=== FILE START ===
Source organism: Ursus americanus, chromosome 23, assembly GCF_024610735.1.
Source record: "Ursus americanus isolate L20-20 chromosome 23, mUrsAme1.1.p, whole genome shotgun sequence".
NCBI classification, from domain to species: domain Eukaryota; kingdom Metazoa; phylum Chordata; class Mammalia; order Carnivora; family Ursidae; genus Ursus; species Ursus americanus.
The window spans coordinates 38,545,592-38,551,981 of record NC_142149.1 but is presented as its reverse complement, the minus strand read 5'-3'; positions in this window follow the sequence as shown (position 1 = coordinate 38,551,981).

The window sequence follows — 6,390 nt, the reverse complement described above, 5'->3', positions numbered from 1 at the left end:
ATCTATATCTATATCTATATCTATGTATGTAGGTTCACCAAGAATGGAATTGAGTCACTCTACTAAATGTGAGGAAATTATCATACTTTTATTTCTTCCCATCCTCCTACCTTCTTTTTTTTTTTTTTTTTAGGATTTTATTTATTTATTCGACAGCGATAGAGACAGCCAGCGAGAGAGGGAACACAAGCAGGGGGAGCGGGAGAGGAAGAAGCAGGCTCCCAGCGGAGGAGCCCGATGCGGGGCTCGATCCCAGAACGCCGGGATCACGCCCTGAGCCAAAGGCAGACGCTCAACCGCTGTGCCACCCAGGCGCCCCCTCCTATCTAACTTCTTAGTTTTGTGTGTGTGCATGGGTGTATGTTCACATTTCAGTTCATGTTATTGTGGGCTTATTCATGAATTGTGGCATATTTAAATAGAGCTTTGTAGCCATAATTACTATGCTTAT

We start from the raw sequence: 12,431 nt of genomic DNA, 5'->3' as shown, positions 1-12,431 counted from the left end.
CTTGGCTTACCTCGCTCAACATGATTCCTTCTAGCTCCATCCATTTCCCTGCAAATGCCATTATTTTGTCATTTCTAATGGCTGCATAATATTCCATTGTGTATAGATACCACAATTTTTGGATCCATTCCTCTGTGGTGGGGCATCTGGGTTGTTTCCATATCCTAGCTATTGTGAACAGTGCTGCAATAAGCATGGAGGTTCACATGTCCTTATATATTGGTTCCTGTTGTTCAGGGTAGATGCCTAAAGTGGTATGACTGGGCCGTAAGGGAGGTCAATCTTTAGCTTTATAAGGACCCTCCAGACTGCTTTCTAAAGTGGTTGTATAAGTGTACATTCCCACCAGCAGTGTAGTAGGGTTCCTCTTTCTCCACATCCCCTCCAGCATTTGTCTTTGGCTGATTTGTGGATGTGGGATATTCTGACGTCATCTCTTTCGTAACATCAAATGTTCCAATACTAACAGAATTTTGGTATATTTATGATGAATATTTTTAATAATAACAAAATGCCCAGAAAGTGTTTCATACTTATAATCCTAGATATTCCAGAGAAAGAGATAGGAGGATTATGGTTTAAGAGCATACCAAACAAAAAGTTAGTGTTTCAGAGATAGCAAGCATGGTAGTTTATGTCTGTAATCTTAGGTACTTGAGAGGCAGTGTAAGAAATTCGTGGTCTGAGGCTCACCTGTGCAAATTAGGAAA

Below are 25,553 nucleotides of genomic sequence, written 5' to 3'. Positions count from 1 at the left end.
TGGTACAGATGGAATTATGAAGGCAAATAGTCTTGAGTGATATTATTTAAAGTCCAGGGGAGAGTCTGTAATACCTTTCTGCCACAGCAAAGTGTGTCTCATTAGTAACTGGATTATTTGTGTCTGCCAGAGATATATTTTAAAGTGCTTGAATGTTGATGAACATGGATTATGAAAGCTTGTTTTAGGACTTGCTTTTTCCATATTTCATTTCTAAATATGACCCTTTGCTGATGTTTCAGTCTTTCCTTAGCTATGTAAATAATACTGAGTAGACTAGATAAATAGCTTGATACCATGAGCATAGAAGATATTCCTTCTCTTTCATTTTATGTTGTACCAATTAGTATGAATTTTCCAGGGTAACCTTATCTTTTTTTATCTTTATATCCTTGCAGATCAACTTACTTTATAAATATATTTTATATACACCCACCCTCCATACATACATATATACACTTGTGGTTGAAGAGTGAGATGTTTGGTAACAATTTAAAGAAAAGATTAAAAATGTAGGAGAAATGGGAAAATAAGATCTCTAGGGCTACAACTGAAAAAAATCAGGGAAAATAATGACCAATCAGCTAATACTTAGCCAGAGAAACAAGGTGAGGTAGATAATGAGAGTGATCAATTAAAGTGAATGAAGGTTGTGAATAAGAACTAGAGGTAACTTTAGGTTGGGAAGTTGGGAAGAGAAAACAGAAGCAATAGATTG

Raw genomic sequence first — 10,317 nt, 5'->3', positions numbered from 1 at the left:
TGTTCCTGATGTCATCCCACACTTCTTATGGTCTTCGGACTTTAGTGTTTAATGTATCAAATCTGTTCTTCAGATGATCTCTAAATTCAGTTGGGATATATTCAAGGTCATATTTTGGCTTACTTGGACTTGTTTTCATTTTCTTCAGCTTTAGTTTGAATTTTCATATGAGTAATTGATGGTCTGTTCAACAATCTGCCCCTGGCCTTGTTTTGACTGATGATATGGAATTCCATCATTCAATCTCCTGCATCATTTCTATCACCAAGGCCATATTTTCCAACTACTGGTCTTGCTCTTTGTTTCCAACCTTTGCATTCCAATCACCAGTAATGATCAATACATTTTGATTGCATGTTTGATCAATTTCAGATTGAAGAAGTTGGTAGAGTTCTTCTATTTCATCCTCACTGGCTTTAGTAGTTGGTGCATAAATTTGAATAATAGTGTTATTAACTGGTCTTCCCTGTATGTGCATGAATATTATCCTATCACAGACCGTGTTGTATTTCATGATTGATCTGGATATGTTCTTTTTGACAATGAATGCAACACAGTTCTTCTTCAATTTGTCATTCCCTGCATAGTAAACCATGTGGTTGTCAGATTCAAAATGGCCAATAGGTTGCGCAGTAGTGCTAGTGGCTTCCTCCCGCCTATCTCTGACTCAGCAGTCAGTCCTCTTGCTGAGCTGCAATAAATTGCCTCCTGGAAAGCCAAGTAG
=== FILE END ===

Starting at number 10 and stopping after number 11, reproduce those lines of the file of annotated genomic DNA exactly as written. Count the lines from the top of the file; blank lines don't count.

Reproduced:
TGGTACAGATGGAATTATGAAGGCAAATAGTCTTGAGTGATATTATTTAAAGTCCAGGGGAGAGTCTGTAATACCTTTCTGCCACAGCAAAGTGTGTCTCATTAGTAACTGGATTATTTGTGTCTGCCAGAGATATATTTTAAAGTGCTTGAATGTTGATGAACATGGATTATGAAAGCTTGTTTTAGGACTTGCTTTTTCCATATTTCATTTCTAAATATGACCCTTTGCTGATGTTTCAGTCTTTCCTTAGCTATGTAAATAATACTGAGTAGACTAGATAAATAGCTTGATACCATGAGCATAGAAGATATTCCTTCTCTTTCATTTTATGTTGTACCAATTAGTATGAATTTTCCAGGGTAACCTTATCTTTTTTTATCTTTATATCCTTGCAGATCAACTTACTTTATAAATATATTTTATATACACCCACCCTCCATACATACATATATACACTTGTGGTTGAAGAGTGAGATGTTTGGTAACAATTTAAAGAAAAGATTAAAAATGTAGGAGAAATGGGAAAATAAGATCTCTAGGGCTACAACTGAAAAAAATCAGGGAAAATAATGACCAATCAGCTAATACTTAGCCAGAGAAACAAGGTGAGGTAGATAATGAGAGTGATCAATTAAAGTGAATGAAGGTTGTGAATAAGAACTAGAGGTAACTTTAGGTTGGGAAGTTGGGAAGAGAAAACAGAAGCAATAGATTG

Raw genomic sequence first — 10,317 nt, 5'->3', positions numbered from 1 at the left: